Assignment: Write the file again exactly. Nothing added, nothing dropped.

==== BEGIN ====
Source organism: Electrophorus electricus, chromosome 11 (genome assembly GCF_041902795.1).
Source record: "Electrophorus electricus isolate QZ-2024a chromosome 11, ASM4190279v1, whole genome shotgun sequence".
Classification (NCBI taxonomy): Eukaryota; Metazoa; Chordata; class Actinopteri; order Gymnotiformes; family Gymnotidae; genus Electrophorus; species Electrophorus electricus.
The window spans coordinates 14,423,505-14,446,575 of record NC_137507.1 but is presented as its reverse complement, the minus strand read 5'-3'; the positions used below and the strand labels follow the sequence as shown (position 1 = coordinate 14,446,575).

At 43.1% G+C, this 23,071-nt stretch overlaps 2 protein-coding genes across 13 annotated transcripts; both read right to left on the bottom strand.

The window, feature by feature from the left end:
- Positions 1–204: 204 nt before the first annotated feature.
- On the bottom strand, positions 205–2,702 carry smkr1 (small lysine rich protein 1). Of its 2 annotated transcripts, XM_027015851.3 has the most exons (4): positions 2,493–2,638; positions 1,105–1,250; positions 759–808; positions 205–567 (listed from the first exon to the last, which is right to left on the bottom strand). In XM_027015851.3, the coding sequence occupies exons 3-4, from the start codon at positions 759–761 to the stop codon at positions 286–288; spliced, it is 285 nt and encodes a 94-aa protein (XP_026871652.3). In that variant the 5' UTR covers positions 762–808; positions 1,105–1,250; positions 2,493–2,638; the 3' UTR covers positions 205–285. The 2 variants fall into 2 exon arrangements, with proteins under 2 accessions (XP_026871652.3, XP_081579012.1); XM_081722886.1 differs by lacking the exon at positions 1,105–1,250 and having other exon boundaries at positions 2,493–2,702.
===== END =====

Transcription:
Source organism: Electrophorus electricus, chromosome 11 (genome assembly GCF_041902795.1).
Source record: "Electrophorus electricus isolate QZ-2024a chromosome 11, ASM4190279v1, whole genome shotgun sequence".
Classification (NCBI taxonomy): Eukaryota; Metazoa; Chordata; class Actinopteri; order Gymnotiformes; family Gymnotidae; genus Electrophorus; species Electrophorus electricus.
The window spans coordinates 14,423,505-14,446,575 of record NC_137507.1 but is presented as its reverse complement, the minus strand read 5'-3'; the positions used below and the strand labels follow the sequence as shown (position 1 = coordinate 14,446,575).

At 43.1% G+C, this 23,071-nt stretch overlaps 2 protein-coding genes across 13 annotated transcripts; both read right to left on the bottom strand.

The window, feature by feature from the left end:
- Positions 1–204: 204 nt before the first annotated feature.
- On the bottom strand, positions 205–2,702 carry smkr1 (small lysine rich protein 1). Of its 2 annotated transcripts, XM_027015851.3 has the most exons (4): positions 2,493–2,638; positions 1,105–1,250; positions 759–808; positions 205–567 (listed from the first exon to the last, which is right to left on the bottom strand). In XM_027015851.3, the coding sequence occupies exons 3-4, from the start codon at positions 759–761 to the stop codon at positions 286–288; spliced, it is 285 nt and encodes a 94-aa protein (XP_026871652.3). In that variant the 5' UTR covers positions 762–808; positions 1,105–1,250; positions 2,493–2,638; the 3' UTR covers positions 205–285. The 2 variants fall into 2 exon arrangements, with proteins under 2 accessions (XP_026871652.3, XP_081579012.1); XM_081722886.1 differs by lacking the exon at positions 1,105–1,250 and having other exon boundaries at positions 2,493–2,702.